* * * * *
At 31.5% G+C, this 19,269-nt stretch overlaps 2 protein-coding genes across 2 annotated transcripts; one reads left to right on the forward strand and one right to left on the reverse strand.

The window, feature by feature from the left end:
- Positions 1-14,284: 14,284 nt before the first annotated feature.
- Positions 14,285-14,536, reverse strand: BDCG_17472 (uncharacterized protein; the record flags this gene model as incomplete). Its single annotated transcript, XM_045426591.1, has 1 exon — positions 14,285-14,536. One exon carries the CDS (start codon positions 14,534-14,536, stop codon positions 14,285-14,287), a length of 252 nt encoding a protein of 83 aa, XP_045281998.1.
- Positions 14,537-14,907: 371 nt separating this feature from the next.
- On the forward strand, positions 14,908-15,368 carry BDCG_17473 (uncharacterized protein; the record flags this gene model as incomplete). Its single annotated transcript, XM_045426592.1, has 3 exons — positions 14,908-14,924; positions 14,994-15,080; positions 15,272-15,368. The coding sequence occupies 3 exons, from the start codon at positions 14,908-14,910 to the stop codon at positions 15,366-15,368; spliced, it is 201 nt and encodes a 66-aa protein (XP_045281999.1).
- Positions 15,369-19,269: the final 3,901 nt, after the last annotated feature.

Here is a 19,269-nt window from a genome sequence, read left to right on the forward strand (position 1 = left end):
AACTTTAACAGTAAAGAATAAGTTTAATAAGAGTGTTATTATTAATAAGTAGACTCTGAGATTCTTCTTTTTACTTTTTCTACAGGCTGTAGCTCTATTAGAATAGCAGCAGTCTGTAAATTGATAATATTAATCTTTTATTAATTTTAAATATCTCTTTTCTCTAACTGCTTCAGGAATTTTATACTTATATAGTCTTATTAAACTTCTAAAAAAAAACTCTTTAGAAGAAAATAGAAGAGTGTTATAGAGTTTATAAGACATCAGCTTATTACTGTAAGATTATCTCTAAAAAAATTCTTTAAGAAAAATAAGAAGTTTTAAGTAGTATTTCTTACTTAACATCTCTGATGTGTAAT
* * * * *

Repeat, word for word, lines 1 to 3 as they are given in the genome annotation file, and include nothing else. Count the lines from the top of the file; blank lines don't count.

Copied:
At 31.5% G+C, this 19,269-nt stretch overlaps 2 protein-coding genes across 2 annotated transcripts; one reads left to right on the forward strand and one right to left on the reverse strand.

The window, feature by feature from the left end:
- Positions 1-14,284: 14,284 nt before the first annotated feature.